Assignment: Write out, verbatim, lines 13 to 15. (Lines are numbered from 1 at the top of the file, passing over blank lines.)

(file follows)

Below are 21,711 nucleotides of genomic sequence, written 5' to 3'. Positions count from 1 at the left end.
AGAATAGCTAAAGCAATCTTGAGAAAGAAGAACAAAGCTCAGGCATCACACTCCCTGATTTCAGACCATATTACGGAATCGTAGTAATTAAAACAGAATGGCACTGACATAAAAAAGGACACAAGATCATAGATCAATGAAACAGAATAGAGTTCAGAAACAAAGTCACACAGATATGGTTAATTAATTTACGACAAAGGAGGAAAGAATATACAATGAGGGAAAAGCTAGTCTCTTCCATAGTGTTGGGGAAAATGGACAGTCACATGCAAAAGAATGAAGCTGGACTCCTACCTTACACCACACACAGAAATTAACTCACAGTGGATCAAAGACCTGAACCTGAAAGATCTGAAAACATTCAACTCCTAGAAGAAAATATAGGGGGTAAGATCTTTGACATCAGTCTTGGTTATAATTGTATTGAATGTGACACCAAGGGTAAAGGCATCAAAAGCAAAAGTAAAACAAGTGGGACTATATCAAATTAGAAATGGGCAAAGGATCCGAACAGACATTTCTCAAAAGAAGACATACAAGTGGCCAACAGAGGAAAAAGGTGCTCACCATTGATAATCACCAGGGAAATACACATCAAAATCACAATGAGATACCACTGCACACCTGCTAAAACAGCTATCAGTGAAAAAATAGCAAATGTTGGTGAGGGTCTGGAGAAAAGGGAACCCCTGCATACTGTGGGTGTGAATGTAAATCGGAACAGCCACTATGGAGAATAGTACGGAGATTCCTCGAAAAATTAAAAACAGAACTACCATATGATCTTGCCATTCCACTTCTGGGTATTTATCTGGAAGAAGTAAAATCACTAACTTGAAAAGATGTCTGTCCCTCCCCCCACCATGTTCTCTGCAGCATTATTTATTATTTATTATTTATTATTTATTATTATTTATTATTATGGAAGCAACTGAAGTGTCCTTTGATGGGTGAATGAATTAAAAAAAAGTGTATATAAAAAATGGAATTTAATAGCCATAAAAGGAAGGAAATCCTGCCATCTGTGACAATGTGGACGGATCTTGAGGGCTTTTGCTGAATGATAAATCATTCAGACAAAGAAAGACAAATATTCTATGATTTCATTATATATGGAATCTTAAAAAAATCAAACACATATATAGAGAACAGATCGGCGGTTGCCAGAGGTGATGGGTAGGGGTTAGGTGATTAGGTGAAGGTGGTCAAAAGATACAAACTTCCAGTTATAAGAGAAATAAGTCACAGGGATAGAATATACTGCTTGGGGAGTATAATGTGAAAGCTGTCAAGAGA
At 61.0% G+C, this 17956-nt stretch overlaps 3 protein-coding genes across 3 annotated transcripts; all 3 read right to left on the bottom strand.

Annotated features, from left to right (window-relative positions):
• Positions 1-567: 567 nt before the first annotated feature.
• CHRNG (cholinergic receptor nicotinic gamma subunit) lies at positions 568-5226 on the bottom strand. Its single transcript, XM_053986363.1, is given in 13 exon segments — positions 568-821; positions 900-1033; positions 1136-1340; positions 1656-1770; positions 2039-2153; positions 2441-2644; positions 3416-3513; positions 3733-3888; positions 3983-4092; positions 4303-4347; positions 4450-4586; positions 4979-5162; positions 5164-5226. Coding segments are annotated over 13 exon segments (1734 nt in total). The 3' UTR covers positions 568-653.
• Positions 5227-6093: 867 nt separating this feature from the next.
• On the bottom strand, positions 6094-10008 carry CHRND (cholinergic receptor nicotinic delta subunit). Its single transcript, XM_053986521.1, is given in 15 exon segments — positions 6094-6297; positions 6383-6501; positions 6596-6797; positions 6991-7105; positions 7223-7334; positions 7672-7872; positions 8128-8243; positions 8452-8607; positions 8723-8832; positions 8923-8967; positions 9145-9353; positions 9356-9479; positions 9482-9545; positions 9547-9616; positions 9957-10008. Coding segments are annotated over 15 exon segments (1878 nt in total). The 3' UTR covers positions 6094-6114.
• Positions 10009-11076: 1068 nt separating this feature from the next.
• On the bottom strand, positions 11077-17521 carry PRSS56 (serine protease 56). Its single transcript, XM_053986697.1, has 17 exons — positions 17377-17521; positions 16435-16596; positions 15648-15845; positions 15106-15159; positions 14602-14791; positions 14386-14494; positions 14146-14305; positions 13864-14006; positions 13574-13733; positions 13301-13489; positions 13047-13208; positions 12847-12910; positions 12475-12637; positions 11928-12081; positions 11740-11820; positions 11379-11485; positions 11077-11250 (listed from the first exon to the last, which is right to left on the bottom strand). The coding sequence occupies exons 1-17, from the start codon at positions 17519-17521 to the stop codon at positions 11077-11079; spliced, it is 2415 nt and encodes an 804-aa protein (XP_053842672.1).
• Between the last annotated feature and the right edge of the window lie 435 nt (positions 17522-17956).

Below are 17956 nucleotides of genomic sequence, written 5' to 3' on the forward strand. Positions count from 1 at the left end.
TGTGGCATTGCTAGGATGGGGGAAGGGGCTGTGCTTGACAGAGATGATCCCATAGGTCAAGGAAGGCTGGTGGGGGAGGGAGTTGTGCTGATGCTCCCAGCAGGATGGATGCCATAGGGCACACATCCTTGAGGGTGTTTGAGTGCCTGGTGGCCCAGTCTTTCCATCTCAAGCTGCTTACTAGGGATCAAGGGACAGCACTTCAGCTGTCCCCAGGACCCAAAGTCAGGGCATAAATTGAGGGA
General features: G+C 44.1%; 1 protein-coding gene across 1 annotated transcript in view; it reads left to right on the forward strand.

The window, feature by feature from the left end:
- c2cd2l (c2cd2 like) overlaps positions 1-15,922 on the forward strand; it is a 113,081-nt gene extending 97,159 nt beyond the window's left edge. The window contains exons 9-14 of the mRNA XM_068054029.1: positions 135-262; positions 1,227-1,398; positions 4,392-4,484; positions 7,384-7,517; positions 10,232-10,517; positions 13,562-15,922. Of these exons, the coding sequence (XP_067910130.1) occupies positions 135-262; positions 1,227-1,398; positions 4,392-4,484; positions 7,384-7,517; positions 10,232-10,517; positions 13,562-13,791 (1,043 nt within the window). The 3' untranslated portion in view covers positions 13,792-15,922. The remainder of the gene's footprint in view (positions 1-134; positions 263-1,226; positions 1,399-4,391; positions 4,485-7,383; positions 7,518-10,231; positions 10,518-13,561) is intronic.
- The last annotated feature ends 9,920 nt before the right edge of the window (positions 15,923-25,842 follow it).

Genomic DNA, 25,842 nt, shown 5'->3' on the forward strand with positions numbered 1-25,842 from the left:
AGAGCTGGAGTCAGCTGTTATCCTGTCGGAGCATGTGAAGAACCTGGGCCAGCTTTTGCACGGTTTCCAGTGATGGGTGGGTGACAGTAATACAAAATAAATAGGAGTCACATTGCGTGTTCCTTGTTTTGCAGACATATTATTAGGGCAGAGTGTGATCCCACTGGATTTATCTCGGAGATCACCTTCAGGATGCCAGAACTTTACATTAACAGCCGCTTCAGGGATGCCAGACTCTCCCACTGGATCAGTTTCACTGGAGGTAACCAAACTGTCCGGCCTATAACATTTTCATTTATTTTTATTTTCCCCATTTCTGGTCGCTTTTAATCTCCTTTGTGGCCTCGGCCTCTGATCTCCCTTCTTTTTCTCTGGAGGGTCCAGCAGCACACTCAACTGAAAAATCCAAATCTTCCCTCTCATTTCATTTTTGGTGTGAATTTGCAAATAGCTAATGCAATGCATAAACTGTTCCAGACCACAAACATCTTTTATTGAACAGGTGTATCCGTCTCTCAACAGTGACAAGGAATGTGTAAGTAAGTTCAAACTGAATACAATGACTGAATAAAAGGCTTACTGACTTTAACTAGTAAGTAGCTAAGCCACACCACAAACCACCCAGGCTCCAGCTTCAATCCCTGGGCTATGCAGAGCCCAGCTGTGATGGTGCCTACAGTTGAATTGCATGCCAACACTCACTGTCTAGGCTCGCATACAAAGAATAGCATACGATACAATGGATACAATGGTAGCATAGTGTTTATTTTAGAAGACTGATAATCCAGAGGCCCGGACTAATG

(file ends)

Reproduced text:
TGTGGCATTGCTAGGATGGGGGAAGGGGCTGTGCTTGACAGAGATGATCCCATAGGTCAAGGAAGGCTGGTGGGGGAGGGAGTTGTGCTGATGCTCCCAGCAGGATGGATGCCATAGGGCACACATCCTTGAGGGTGTTTGAGTGCCTGGTGGCCCAGTCTTTCCATCTCAAGCTGCTTACTAGGGATCAAGGGACAGCACTTCAGCTGTCCCCAGGACCCAAAGTCAGGGCATAAATTGAGGGA
General features: G+C 44.1%; 1 protein-coding gene across 1 annotated transcript in view; it reads left to right on the forward strand.

The window, feature by feature from the left end: